3. connectom))) wow))the problem of this guy is that he is saying that his brain is himself. and ONE DAY he will understand that all he was doing is learning the brain which is just the organ of the body that is receiving the signals from the world, and it is not himself. blah blah blah about nothing. he gave nothing just the theories. maybe, one day we will know, its like BBC that stretches 3 phrases on 30-45 minutes videos with scientists that look like clowns there. BORING

  4. Can we map the grey and white matter in the spine? The brain has about 100 billion neurons while the spinal cord about 1 billion so.

  5. The conectome you are talking about is like taking a picture of niagara falls. Even if you take a high-res pic of it, the picture doesn't become the falls. In your head you've conjured up an idea that simply by being able to image something gives you ability to play god.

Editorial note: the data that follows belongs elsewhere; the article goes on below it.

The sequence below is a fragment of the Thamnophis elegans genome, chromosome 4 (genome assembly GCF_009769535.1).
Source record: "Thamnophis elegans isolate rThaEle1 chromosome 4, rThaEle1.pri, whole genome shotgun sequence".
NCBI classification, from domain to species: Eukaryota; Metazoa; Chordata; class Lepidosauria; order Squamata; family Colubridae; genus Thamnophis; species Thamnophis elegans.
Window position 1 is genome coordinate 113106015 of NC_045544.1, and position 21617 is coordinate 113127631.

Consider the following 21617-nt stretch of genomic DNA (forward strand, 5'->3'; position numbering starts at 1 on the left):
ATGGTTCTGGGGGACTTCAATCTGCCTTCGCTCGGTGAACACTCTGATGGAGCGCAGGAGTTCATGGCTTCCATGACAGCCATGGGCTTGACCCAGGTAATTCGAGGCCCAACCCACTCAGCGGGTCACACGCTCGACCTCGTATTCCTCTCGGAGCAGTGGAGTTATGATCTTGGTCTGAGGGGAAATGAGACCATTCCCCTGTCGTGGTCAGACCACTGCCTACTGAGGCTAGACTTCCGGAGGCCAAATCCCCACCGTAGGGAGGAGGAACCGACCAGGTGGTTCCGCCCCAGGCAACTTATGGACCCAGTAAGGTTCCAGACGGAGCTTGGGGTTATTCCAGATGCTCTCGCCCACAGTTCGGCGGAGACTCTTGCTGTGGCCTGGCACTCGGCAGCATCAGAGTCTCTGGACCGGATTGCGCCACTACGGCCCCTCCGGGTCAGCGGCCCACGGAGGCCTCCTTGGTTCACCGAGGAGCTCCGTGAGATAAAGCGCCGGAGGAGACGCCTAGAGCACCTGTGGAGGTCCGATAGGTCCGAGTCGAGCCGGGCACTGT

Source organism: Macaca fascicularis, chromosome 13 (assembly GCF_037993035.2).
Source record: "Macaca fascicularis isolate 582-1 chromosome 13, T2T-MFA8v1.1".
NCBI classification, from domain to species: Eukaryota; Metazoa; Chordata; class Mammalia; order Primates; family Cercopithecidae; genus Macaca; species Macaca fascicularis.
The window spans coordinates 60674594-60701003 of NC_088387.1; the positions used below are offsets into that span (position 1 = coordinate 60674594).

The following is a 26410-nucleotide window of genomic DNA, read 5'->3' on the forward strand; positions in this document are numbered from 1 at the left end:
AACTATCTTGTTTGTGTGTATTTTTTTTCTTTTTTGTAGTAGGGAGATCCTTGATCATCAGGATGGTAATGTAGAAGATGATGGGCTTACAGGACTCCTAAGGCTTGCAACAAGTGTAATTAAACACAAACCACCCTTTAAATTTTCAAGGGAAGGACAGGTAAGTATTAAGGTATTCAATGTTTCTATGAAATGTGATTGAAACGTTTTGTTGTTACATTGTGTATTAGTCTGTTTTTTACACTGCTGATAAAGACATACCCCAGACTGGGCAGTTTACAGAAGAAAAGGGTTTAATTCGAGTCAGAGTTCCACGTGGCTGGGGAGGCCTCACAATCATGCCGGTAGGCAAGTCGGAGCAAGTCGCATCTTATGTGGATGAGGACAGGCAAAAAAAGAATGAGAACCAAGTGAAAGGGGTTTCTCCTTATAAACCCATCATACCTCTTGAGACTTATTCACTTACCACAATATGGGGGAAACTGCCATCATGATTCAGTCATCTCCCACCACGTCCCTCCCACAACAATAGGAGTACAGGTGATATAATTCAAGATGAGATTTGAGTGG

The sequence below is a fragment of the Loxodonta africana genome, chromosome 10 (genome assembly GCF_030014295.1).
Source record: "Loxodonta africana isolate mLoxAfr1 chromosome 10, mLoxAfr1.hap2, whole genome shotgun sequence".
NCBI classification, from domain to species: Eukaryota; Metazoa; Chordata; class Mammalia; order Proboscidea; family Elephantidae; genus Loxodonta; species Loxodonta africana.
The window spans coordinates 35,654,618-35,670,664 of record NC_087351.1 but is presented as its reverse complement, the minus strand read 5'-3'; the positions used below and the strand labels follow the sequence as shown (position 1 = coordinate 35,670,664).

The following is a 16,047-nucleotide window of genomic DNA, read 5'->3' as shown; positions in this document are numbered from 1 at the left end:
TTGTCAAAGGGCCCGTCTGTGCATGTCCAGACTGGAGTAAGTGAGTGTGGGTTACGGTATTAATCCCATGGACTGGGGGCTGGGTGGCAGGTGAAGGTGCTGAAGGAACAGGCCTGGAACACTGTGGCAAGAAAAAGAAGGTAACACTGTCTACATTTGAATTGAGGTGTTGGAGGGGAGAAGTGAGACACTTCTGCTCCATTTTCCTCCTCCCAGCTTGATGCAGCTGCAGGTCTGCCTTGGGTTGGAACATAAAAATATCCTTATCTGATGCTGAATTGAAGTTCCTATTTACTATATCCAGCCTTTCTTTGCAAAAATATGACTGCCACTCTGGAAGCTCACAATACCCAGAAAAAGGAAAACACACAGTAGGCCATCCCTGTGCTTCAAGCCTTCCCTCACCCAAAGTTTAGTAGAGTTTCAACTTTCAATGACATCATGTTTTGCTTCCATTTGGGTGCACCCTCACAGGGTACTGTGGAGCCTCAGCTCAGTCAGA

6. 14:27 – What theory is this? I would like to read the original notes, papers, books…? Or good references about it. PS: For scientific/didatic purposes.

  7. the whole point of technology for me at least, is to be one with it this we become immortal. to me death is so unnecessary. everyone should live forever. we have the whole universe to mine. I truly believe that the universe is all ours for the taking. I would love to be immortal and one day and begin an eternal voyage into the depths of the universe

  8. You cannot discount that a human has native input of physics from the universe without translation through a simulated environment. This connection means we have a niche in the Universe. A derivative digital representation is just a tool, which can be interpreted to 'do' certain things. Whatever is doing the interpreting is the living entity. No one is a copy of anything. We have a location in the universe that is receiving infinite input. Copying aspects of these billions of particles is not recreating those billions of particles or what they are doing being inseparable from the universe itself. No one is a connectome as much as no one is a book or some other derivative description.